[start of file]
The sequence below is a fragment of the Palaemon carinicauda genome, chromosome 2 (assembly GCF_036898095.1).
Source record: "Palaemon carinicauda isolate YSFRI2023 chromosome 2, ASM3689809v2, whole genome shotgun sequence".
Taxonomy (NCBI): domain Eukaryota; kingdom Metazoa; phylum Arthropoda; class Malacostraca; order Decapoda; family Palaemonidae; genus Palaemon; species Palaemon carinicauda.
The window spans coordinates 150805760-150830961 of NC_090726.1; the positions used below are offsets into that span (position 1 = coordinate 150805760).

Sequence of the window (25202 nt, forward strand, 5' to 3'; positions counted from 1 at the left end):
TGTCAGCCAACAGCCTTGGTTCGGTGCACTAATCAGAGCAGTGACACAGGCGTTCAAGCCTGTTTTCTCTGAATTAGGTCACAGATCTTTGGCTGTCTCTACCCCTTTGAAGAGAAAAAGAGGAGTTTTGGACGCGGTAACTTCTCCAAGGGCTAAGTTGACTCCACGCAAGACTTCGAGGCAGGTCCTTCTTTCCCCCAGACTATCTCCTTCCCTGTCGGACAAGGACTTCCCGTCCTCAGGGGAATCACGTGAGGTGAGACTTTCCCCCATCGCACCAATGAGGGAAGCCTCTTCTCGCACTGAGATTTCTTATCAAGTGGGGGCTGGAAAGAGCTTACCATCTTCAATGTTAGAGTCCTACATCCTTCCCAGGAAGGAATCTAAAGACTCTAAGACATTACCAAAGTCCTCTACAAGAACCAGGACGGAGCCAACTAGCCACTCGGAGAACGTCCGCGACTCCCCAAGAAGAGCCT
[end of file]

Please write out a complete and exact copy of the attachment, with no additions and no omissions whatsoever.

The sequence below is a fragment of the Palaemon carinicauda genome, chromosome 2 (assembly GCF_036898095.1).
Source record: "Palaemon carinicauda isolate YSFRI2023 chromosome 2, ASM3689809v2, whole genome shotgun sequence".
Taxonomy (NCBI): domain Eukaryota; kingdom Metazoa; phylum Arthropoda; class Malacostraca; order Decapoda; family Palaemonidae; genus Palaemon; species Palaemon carinicauda.
The window spans coordinates 150805760-150830961 of NC_090726.1; the positions used below are offsets into that span (position 1 = coordinate 150805760).

Sequence of the window (25202 nt, forward strand, 5' to 3'; positions counted from 1 at the left end):
TGTCAGCCAACAGCCTTGGTTCGGTGCACTAATCAGAGCAGTGACACAGGCGTTCAAGCCTGTTTTCTCTGAATTAGGTCACAGATCTTTGGCTGTCTCTACCCCTTTGAAGAGAAAAAGAGGAGTTTTGGACGCGGTAACTTCTCCAAGGGCTAAGTTGACTCCACGCAAGACTTCGAGGCAGGTCCTTCTTTCCCCCAGACTATCTCCTTCCCTGTCGGACAAGGACTTCCCGTCCTCAGGGGAATCACGTGAGGTGAGACTTTCCCCCATCGCACCAATGAGGGAAGCCTCTTCTCGCACTGAGATTTCTTATCAAGTGGGGGCTGGAAAGAGCTTACCATCTTCAATGTTAGAGTCCTACATCCTTCCCAGGAAGGAATCTAAAGACTCTAAGACATTACCAAAGTCCTCTACAAGAACCAGGACGGAGCCAACTAGCCACTCGGAGAACGTCCGCGACTCCCCAAGAAGAGCCT